★ OpenSolaris Governing Board Resigns

I’m very sad to report that, as expected, it proved necessary for the OpenSolaris Governing Board to collectively resign today. The motion was as follows:


Motion concerning dissolution of the OGB

Whereas Oracle has continued to ignore requests to appoint a liaison to work with the OGB concerning the future of OpenSolaris development and our community, and
Whereas Oracle distributed an email to its employees on Aug 13 2010 that set forth Oracle’s decision to unilaterally terminate the development partnership between Oracle and the OpenSolaris Community, and
Whereas, without the continued support and participation of Oracle in the open development of OpenSolaris, the OGB and the community Sun/Oracle created to support the open Solaris development partnership have no meaning, and
Whereas the desire and enthusiasm for continuing open development of the OpenSolaris code base has clearly passed out of Oracle’s (and thus this community’s) hands into other communities,

Be it Resolved that the OpenSolaris Governing Board hereby collectively resigns, noting that under the terms of the OpenSolaris Charter section 1.1 (and Constitution 1.3.5) the responsibility to appoint an OGB passes to Oracle.

The motion passed unopposed.

As I said in the meeting, huge thanks are due key members of the OpenSolaris team at Sun who have stuck with the project despite an enormous change of context. I would like to specially recognise Alan Coopersmith and Jim Grisanzio for their wisdom and patience.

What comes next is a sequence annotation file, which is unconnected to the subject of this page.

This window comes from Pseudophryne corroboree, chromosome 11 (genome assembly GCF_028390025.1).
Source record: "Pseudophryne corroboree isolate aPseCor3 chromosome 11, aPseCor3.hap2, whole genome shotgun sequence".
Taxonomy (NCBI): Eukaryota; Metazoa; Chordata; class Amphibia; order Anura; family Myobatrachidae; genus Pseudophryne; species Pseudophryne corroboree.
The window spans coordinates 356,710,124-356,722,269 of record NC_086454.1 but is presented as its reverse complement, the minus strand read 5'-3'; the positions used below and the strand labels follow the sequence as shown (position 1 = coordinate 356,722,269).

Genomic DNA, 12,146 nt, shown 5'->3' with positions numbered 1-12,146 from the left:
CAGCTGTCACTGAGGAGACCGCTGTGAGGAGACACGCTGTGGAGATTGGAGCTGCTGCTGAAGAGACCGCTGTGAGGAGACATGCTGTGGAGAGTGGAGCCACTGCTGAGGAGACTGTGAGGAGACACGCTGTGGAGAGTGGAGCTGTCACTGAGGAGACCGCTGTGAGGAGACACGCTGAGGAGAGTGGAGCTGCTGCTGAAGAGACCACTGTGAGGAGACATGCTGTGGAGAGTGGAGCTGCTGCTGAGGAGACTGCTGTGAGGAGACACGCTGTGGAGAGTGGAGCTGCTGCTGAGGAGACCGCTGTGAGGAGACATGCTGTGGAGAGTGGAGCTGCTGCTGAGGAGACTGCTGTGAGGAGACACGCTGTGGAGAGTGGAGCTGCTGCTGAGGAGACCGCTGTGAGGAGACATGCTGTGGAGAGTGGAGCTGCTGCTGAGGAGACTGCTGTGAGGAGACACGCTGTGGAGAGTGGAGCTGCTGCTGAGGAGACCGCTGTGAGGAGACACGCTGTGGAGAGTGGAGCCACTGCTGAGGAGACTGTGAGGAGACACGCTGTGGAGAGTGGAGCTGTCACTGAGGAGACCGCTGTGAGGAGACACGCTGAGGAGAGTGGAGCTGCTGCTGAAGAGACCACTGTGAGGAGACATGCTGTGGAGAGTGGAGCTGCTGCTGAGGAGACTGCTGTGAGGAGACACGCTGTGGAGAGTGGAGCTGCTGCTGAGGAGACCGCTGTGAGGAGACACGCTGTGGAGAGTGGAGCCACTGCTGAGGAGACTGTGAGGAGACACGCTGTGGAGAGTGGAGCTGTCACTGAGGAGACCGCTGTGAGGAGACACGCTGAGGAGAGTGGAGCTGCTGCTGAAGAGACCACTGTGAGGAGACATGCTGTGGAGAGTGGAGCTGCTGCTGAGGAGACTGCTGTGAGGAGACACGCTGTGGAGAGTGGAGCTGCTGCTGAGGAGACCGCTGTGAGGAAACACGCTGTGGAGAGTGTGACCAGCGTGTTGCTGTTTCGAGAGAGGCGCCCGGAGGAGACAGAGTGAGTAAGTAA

☞ Liberation and its Opponents

  • “About four months ago, Ed Felten blogged about a research paper in which Hari Prasad, Rop Gonggrijp, and I detailed serious security flaws in India’s electronic voting machines. Indian election authorities have repeatedly claimed that the machines are tamperproof, but we demonstrated important vulnerabilities by studying a machine provided by an anonymous source. The story took a disturbing turn a little over 24 hours ago, when my coauthor Hari Prasad was arrested by Indian authorities demanding to know the identity of that source.” — It’s always easier to shoot the messenger than to heed and act on the message, especially when the message tells you something that harms your political agenda.
  • Fascinating conjecture in this Spiegel article.
  • “Odd as it may be, Oracle’s decision to fork is actually a relief to those of us whose businesses depend on OpenSolaris: instead of waiting for Oracle to engage the community, we can be secure in the knowledge that no engagement is forthcoming — and we can invest and plan accordingly. “

★ Open Source Trade Associations Lack Sanctions

Software patents are broken and the only possible justification for having them is self-defence (which is itself a risky accumulation of armaments that can easily fall into the wrong hands). It seems plenty of important members of both the Linux Foundation and the Open Invention Network make public assertions claiming they believe that, so there should surely be no objection to equipping both of these trade associations with firm, meaningful sanctions.

Read on over at ComputerWorldUK.

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